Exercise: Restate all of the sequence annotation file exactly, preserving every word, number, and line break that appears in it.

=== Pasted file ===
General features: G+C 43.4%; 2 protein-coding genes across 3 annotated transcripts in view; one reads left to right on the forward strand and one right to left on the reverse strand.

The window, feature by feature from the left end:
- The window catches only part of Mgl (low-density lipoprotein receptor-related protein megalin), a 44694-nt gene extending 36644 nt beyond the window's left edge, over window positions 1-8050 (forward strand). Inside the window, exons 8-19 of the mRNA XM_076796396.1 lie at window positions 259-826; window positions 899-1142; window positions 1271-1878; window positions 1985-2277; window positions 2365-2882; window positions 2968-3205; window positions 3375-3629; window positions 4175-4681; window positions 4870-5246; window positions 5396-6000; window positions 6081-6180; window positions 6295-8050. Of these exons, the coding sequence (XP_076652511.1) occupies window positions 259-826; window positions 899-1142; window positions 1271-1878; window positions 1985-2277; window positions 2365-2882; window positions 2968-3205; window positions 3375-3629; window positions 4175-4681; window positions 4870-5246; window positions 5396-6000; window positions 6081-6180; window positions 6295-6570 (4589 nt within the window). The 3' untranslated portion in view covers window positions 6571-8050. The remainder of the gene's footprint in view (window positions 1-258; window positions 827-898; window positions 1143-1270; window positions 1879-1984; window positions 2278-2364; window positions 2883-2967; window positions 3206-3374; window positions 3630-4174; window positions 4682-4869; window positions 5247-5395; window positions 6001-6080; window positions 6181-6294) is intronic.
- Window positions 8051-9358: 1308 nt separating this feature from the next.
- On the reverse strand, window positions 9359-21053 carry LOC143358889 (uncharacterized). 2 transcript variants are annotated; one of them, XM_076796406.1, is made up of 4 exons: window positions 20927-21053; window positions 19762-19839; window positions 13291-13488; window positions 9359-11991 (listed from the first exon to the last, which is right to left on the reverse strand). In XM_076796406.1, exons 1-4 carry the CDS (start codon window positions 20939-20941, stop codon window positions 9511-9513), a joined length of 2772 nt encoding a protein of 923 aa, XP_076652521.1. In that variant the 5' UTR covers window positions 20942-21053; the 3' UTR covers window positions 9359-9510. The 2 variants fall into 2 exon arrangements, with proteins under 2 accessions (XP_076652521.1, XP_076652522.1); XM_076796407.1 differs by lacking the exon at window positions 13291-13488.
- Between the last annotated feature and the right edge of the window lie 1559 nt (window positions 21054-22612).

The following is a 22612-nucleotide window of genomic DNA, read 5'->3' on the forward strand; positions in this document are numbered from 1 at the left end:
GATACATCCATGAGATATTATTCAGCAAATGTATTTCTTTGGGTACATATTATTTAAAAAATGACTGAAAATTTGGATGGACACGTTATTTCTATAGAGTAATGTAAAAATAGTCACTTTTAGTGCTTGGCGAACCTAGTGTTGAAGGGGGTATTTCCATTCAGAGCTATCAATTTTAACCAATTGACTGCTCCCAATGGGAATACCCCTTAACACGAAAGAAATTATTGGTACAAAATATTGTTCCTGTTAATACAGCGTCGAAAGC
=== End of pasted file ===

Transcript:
General features: G+C 43.4%; 2 protein-coding genes across 3 annotated transcripts in view; one reads left to right on the forward strand and one right to left on the reverse strand.

The window, feature by feature from the left end:
- The window catches only part of Mgl (low-density lipoprotein receptor-related protein megalin), a 44694-nt gene extending 36644 nt beyond the window's left edge, over window positions 1-8050 (forward strand). Inside the window, exons 8-19 of the mRNA XM_076796396.1 lie at window positions 259-826; window positions 899-1142; window positions 1271-1878; window positions 1985-2277; window positions 2365-2882; window positions 2968-3205; window positions 3375-3629; window positions 4175-4681; window positions 4870-5246; window positions 5396-6000; window positions 6081-6180; window positions 6295-8050. Of these exons, the coding sequence (XP_076652511.1) occupies window positions 259-826; window positions 899-1142; window positions 1271-1878; window positions 1985-2277; window positions 2365-2882; window positions 2968-3205; window positions 3375-3629; window positions 4175-4681; window positions 4870-5246; window positions 5396-6000; window positions 6081-6180; window positions 6295-6570 (4589 nt within the window). The 3' untranslated portion in view covers window positions 6571-8050. The remainder of the gene's footprint in view (window positions 1-258; window positions 827-898; window positions 1143-1270; window positions 1879-1984; window positions 2278-2364; window positions 2883-2967; window positions 3206-3374; window positions 3630-4174; window positions 4682-4869; window positions 5247-5395; window positions 6001-6080; window positions 6181-6294) is intronic.
- Window positions 8051-9358: 1308 nt separating this feature from the next.
- On the reverse strand, window positions 9359-21053 carry LOC143358889 (uncharacterized). 2 transcript variants are annotated; one of them, XM_076796406.1, is made up of 4 exons: window positions 20927-21053; window positions 19762-19839; window positions 13291-13488; window positions 9359-11991 (listed from the first exon to the last, which is right to left on the reverse strand). In XM_076796406.1, exons 1-4 carry the CDS (start codon window positions 20939-20941, stop codon window positions 9511-9513), a joined length of 2772 nt encoding a protein of 923 aa, XP_076652521.1. In that variant the 5' UTR covers window positions 20942-21053; the 3' UTR covers window positions 9359-9510. The 2 variants fall into 2 exon arrangements, with proteins under 2 accessions (XP_076652521.1, XP_076652522.1); XM_076796407.1 differs by lacking the exon at window positions 13291-13488.
- Between the last annotated feature and the right edge of the window lie 1559 nt (window positions 21054-22612).

The following is a 22612-nucleotide window of genomic DNA, read 5'->3' on the forward strand; positions in this document are numbered from 1 at the left end:
GATACATCCATGAGATATTATTCAGCAAATGTATTTCTTTGGGTACATATTATTTAAAAAATGACTGAAAATTTGGATGGACACGTTATTTCTATAGAGTAATGTAAAAATAGTCACTTTTAGTGCTTGGCGAACCTAGTGTTGAAGGGGGTATTTCCATTCAGAGCTATCAATTTTAACCAATTGACTGCTCCCAATGGGAATACCCCTTAACACGAAAGAAATTATTGGTACAAAATATTGTTCCTGTTAATACAGCGTCGAAAGC